Repairing the human reproductive system is not the same as bypassing it, as in cloning.


Professor J. Budziszewski, who is a specialist in the natural law tradition represented by Thomas Aquinas, explains to his interlocutor how we must “use the natural law to recognize the abuse of the natural law; there is nothing else to use.” This article is one of an occasional series. 

You natural law thinkers seem to be confused about whether natural law comes from God, from nature, from conscience, or from reason.

There is no confusion, only a distinction.  Traditionally, the authority of natural law has been found in the Creator, its content in the design He imparted to us, and the power by which we recognize it in the faculty of reason — which is also a part of the design, and which includes deep conscience as an element.  In the older natural law terminology, the first is called the “binding norm,” the second the “discriminating norm,” and the third the “manifesting norm.”

Even so, to say that something is right just because it is natural is to commit the fallacy of deriving an “ought” from an “is.”

No such fallacy has been committed.  An “is” which merely “happens to be” has no moral significance because it is arbitrary; that’s why it cannot imply an “ought.”  But an “is” which expresses the purposes of the Creator is fraught with an “ought” already.  Such are the inbuilt features of our design, including the design of deep conscience.

I notice that you’ve already dropped the language of the three norms.

If it helps, I’ll use it again.  Put technically, your complaint confuses the discriminating norm with the binding norm.  It treats nature as providing not only the content of the natural law but its authority.  Natural law thinkers don’t do that.

I’m still uncomfortable with this business about “nature” and the “natural.”  Didn’t Aristotle and many others claim that even slavery was natural?

Yes, but they were wrong.  It isn’t.

Isn’t that a bit glib?

Not at all.  Slavery is about one being using another being merely as a means to its ends.  A what may use a what, as a spider may eat a fly.  A who may also use a what, as a man may eat a potato.  But a who may not use a who — and human beings are whos.  The fact that we are whos, not whats, is a feature of our design, and its significance is recognized by deep conscience, which is another feature of our design.  Not even God merely uses us, because He would not dishonor His image.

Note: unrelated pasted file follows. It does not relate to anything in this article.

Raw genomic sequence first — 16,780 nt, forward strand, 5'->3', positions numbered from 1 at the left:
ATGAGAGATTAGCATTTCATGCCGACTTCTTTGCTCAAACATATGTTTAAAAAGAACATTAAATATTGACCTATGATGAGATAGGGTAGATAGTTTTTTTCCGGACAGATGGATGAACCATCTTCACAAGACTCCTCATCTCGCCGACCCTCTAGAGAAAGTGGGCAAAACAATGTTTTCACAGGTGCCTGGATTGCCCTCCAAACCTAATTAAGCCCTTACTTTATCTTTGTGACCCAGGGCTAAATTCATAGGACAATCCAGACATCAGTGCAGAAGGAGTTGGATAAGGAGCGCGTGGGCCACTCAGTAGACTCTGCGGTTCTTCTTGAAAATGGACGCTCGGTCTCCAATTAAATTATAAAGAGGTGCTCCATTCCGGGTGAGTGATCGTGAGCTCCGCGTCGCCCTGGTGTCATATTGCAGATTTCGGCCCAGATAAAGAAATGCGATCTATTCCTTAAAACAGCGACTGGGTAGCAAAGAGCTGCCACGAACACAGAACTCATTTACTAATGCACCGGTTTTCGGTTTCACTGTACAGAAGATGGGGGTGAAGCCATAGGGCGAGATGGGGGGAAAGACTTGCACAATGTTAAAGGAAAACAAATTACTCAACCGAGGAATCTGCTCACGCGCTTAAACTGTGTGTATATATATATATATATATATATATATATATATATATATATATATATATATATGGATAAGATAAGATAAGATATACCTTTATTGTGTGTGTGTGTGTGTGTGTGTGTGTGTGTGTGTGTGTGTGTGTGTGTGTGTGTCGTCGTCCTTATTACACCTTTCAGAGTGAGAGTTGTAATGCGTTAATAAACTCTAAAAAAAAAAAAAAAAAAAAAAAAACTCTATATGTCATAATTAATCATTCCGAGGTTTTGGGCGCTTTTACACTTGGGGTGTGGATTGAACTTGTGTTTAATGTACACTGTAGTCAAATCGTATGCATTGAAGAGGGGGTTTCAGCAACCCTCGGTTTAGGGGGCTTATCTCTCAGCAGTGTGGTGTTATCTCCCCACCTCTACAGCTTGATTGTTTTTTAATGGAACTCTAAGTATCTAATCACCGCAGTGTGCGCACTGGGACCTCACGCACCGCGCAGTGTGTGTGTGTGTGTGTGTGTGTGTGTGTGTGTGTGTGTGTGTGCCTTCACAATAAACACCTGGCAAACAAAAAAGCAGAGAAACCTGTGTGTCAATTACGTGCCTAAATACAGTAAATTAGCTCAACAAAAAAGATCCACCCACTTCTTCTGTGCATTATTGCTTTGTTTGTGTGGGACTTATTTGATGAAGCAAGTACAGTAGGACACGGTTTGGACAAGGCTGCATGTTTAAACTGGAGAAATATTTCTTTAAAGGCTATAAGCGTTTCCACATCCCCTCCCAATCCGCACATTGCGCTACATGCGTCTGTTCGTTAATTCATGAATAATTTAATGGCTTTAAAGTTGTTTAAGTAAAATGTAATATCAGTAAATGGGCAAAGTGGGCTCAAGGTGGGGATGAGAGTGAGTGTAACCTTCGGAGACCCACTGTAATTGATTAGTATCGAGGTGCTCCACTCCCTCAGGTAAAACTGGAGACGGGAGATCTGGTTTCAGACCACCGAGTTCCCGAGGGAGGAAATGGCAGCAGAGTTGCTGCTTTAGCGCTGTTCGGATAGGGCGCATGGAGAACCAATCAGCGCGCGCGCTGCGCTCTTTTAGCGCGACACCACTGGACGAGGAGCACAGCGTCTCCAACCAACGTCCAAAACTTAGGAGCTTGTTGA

Slavery was not my point.  What I meant was that many grave moral wrongs have been committed in the name of natural law.

Of course.  In the name of every good, evil has been done; in the name of every truth lies have been propounded.  That is how sin works.  Having nothing in itself by which to convince, on what other resources but good and truth can it draw to make itself attractive and plausible?  We must use the natural law to recognize the abuse of the natural law; there is nothing else to use.

You still don’t understand me.  All sorts of wrongs are natural.  It’s natural to fly into a rage.  It’s natural to murder.  Don’t you get it?

You’re mixing up two different senses of the word “natural.”  People do fly into rages and do murder, but the question is how we are designed.  We are designed with a capacity for anger, to arouse us to the protection of endangered goods.  That purpose is also an aspect of the design, so it doesn’t follow that anger should be indulged to such a point that goods are endangered.  Aren’t we also provided with brakes?

But we violate nature every time we have a cavity filled!  Isn’t it natural for human beings to transcend their natures?

Saying that we violate the nature of a tooth every time we fill a cavity is like saying that we violate the nature of an automobile every time we plug a leak in the radiator.  When we plug the leak, we are fulfilling the design by putting the car back in proper order.  In the same way, filling a cavity restores to the tooth its natural function of chewing.  Healing does not transcend our nature; it respects it.

So you would say that aspirin, surgery to remove a tumour, and cloning “respect” nature, too.

Not cloning.

Why not?  Doesn’t it assist the natural function of having babies?

Once more:  Our nature is our design.  We are designed to have babies, but we are not designed to have them in that way.  To put it another way, our design includes not only certain ends but certain means.  There is a difference between repairing the reproductive system and bypassing it. Well, it doesn’t seem to be a big deal anyway. I think it is a very big deal.  When you try to turn yourself into a different kind of being, you are not only doing wrong but asking for trouble.  He who ignores the witness of his design will have to face the witness of natural consequences.

Well, it doesn’t seem to be a big deal anyway.

I think it is a very big deal.  When you try to turn yourself into a different kind of being, you are not only doing wrong but asking for trouble.  He who ignores the witness of his design will have to face the witness of natural consequences.

J. Budziszewski is Professor of Government at the University of Texas at Austin. His latest book is Commentary on Thomas Aquinas’s Treatise on Law (Cambridge University Press, 2014). This article has been republished with permission from his blog The Underground Thomist. 

Dr J Budziszewski is a professor of government and philosophy at the University of Texas, Austin, where he also teaches courses in the law school and the religious studies department. ...